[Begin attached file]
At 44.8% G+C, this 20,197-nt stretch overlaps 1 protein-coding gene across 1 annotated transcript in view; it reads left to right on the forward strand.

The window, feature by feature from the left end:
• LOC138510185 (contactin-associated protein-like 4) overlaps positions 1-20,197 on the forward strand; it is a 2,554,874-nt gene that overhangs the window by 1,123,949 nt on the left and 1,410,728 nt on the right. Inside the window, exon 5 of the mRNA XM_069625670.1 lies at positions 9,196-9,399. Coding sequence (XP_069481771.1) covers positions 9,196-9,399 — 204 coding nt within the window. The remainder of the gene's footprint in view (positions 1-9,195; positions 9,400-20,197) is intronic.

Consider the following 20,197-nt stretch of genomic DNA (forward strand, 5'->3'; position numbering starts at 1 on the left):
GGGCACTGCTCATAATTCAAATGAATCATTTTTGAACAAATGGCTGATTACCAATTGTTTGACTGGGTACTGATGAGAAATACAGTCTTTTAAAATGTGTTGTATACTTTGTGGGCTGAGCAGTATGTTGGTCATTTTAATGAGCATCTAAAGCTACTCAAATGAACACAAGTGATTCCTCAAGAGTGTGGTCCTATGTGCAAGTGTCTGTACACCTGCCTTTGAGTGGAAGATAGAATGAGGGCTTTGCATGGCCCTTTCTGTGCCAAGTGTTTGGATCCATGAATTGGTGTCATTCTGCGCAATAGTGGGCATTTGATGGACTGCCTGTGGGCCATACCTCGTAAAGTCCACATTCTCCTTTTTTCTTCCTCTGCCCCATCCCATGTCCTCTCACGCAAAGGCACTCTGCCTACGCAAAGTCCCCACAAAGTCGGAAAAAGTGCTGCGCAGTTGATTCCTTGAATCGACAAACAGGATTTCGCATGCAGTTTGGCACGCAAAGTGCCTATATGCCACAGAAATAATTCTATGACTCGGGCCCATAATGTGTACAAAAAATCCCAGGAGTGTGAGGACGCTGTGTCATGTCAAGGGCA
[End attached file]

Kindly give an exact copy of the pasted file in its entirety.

At 44.8% G+C, this 20,197-nt stretch overlaps 1 protein-coding gene across 1 annotated transcript in view; it reads left to right on the forward strand.

The window, feature by feature from the left end:
• LOC138510185 (contactin-associated protein-like 4) overlaps positions 1-20,197 on the forward strand; it is a 2,554,874-nt gene that overhangs the window by 1,123,949 nt on the left and 1,410,728 nt on the right. Inside the window, exon 5 of the mRNA XM_069625670.1 lies at positions 9,196-9,399. Coding sequence (XP_069481771.1) covers positions 9,196-9,399 — 204 coding nt within the window. The remainder of the gene's footprint in view (positions 1-9,195; positions 9,400-20,197) is intronic.

Consider the following 20,197-nt stretch of genomic DNA (forward strand, 5'->3'; position numbering starts at 1 on the left):
GGGCACTGCTCATAATTCAAATGAATCATTTTTGAACAAATGGCTGATTACCAATTGTTTGACTGGGTACTGATGAGAAATACAGTCTTTTAAAATGTGTTGTATACTTTGTGGGCTGAGCAGTATGTTGGTCATTTTAATGAGCATCTAAAGCTACTCAAATGAACACAAGTGATTCCTCAAGAGTGTGGTCCTATGTGCAAGTGTCTGTACACCTGCCTTTGAGTGGAAGATAGAATGAGGGCTTTGCATGGCCCTTTCTGTGCCAAGTGTTTGGATCCATGAATTGGTGTCATTCTGCGCAATAGTGGGCATTTGATGGACTGCCTGTGGGCCATACCTCGTAAAGTCCACATTCTCCTTTTTTCTTCCTCTGCCCCATCCCATGTCCTCTCACGCAAAGGCACTCTGCCTACGCAAAGTCCCCACAAAGTCGGAAAAAGTGCTGCGCAGTTGATTCCTTGAATCGACAAACAGGATTTCGCATGCAGTTTGGCACGCAAAGTGCCTATATGCCACAGAAATAATTCTATGACTCGGGCCCATAATGTGTACAAAAAATCCCAGGAGTGTGAGGACGCTGTGTCATGTCAAGGGCA